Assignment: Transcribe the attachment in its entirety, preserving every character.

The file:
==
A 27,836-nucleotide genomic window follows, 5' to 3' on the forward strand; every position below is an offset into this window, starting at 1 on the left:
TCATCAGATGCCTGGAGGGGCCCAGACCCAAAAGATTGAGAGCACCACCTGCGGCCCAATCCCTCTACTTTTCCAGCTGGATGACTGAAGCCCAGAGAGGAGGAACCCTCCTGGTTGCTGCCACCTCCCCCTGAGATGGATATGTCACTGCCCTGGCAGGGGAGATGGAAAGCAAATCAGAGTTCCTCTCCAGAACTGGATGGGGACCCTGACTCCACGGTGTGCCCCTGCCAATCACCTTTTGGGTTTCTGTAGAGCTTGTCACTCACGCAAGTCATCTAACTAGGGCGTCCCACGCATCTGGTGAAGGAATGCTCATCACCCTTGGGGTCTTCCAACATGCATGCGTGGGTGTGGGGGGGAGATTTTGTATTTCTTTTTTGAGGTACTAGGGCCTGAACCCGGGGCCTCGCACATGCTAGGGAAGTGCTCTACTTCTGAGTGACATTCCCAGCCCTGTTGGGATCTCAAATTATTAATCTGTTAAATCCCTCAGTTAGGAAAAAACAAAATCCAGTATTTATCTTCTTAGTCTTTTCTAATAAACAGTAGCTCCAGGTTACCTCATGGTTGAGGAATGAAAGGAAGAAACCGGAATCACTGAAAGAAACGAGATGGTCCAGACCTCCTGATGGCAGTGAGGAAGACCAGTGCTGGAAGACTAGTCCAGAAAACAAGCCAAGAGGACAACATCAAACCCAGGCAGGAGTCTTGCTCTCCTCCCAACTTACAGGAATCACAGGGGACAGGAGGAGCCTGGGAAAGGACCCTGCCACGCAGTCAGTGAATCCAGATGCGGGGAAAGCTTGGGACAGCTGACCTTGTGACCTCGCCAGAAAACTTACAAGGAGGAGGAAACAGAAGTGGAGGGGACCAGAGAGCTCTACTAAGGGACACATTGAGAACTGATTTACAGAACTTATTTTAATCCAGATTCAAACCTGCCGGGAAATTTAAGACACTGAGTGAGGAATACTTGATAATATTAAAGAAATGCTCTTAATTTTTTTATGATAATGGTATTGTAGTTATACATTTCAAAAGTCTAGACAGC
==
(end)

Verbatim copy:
A 27,836-nucleotide genomic window follows, 5' to 3' on the forward strand; every position below is an offset into this window, starting at 1 on the left:
TCATCAGATGCCTGGAGGGGCCCAGACCCAAAAGATTGAGAGCACCACCTGCGGCCCAATCCCTCTACTTTTCCAGCTGGATGACTGAAGCCCAGAGAGGAGGAACCCTCCTGGTTGCTGCCACCTCCCCCTGAGATGGATATGTCACTGCCCTGGCAGGGGAGATGGAAAGCAAATCAGAGTTCCTCTCCAGAACTGGATGGGGACCCTGACTCCACGGTGTGCCCCTGCCAATCACCTTTTGGGTTTCTGTAGAGCTTGTCACTCACGCAAGTCATCTAACTAGGGCGTCCCACGCATCTGGTGAAGGAATGCTCATCACCCTTGGGGTCTTCCAACATGCATGCGTGGGTGTGGGGGGGAGATTTTGTATTTCTTTTTTGAGGTACTAGGGCCTGAACCCGGGGCCTCGCACATGCTAGGGAAGTGCTCTACTTCTGAGTGACATTCCCAGCCCTGTTGGGATCTCAAATTATTAATCTGTTAAATCCCTCAGTTAGGAAAAAACAAAATCCAGTATTTATCTTCTTAGTCTTTTCTAATAAACAGTAGCTCCAGGTTACCTCATGGTTGAGGAATGAAAGGAAGAAACCGGAATCACTGAAAGAAACGAGATGGTCCAGACCTCCTGATGGCAGTGAGGAAGACCAGTGCTGGAAGACTAGTCCAGAAAACAAGCCAAGAGGACAACATCAAACCCAGGCAGGAGTCTTGCTCTCCTCCCAACTTACAGGAATCACAGGGGACAGGAGGAGCCTGGGAAAGGACCCTGCCACGCAGTCAGTGAATCCAGATGCGGGGAAAGCTTGGGACAGCTGACCTTGTGACCTCGCCAGAAAACTTACAAGGAGGAGGAAACAGAAGTGGAGGGGACCAGAGAGCTCTACTAAGGGACACATTGAGAACTGATTTACAGAACTTATTTTAATCCAGATTCAAACCTGCCGGGAAATTTAAGACACTGAGTGAGGAATACTTGATAATATTAAAGAAATGCTCTTAATTTTTTTATGATAATGGTATTGTAGTTATACATTTCAAAAGTCTAGACAGC